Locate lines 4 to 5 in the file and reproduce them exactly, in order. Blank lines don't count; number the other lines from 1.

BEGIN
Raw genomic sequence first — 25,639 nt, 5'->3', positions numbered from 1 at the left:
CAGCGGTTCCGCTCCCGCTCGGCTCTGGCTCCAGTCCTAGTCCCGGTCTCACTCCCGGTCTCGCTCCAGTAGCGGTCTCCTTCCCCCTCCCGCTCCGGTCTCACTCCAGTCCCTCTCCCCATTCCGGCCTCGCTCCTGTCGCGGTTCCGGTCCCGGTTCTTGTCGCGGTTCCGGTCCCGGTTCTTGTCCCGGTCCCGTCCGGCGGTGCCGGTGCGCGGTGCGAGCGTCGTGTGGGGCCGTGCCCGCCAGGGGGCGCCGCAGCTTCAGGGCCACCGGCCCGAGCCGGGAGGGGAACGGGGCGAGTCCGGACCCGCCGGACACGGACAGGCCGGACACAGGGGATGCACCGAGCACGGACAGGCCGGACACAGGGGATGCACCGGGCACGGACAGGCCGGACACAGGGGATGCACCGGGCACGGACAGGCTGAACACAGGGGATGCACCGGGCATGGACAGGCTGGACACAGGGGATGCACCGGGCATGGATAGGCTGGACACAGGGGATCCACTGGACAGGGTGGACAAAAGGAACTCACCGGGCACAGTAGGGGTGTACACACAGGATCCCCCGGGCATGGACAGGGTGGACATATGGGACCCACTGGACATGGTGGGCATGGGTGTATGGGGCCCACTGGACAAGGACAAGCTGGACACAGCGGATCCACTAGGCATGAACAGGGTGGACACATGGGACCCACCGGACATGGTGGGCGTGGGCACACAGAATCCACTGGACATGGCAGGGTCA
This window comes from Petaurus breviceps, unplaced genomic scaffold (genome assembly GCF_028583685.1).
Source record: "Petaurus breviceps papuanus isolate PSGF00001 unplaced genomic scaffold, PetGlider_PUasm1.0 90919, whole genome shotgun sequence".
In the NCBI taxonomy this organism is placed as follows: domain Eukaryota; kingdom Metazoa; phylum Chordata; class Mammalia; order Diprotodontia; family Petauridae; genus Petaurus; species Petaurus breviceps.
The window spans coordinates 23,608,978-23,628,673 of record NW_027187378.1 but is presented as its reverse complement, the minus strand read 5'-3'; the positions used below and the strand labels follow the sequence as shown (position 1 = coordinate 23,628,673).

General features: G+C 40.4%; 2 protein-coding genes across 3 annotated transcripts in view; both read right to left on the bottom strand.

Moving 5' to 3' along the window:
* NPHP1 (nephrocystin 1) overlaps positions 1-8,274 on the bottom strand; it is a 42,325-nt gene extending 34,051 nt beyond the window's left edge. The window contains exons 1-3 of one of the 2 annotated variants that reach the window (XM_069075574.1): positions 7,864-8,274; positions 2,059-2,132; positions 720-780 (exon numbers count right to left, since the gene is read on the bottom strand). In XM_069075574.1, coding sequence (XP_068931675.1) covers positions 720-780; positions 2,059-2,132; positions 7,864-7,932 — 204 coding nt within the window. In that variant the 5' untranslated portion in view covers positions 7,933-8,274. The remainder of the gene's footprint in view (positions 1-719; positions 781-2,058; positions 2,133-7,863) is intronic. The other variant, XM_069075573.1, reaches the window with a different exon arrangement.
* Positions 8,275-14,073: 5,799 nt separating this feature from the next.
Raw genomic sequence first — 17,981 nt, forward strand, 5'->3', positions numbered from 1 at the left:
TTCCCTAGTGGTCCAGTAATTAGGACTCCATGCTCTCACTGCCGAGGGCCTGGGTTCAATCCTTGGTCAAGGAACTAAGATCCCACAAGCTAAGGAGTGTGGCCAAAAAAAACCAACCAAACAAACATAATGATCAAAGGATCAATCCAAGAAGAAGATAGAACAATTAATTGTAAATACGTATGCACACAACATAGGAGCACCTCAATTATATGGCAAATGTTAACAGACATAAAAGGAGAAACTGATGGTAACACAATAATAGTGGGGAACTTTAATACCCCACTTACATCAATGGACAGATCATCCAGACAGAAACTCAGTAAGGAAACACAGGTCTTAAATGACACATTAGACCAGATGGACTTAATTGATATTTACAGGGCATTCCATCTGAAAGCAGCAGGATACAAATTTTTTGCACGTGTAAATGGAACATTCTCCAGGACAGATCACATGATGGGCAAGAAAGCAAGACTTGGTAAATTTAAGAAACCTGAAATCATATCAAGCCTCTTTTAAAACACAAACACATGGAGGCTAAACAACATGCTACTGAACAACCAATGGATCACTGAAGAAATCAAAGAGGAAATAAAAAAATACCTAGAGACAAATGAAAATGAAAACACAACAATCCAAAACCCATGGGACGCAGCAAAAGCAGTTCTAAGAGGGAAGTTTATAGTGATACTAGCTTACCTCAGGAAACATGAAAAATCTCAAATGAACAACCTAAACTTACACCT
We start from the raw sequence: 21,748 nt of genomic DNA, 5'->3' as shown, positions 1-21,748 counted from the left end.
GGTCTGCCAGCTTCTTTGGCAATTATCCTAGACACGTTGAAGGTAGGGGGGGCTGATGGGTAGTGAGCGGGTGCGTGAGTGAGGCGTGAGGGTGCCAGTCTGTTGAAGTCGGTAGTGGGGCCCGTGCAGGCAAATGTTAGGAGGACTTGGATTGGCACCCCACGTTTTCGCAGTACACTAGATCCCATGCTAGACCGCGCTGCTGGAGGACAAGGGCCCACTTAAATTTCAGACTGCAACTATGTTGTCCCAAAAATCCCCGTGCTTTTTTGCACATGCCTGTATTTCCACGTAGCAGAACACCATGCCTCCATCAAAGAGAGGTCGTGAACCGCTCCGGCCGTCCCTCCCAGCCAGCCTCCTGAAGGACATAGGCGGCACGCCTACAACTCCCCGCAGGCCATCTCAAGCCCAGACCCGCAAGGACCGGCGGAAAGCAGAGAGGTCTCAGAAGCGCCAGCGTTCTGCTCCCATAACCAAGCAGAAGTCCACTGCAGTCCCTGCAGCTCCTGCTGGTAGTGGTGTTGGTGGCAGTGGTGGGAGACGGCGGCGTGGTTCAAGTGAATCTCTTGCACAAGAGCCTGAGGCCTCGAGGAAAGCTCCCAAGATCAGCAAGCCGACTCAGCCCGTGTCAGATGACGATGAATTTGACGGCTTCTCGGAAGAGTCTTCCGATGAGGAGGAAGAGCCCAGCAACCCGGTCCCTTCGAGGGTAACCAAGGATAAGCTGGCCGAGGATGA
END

Source record: "Petaurus breviceps papuanus isolate PSGF00001 unplaced genomic scaffold, PetGlider_PUasm1.0 90919, whole genome shotgun sequence".
In the NCBI taxonomy this organism is placed as follows: domain Eukaryota; kingdom Metazoa; phylum Chordata; class Mammalia; order Diprotodontia; family Petauridae; genus Petaurus; species Petaurus breviceps.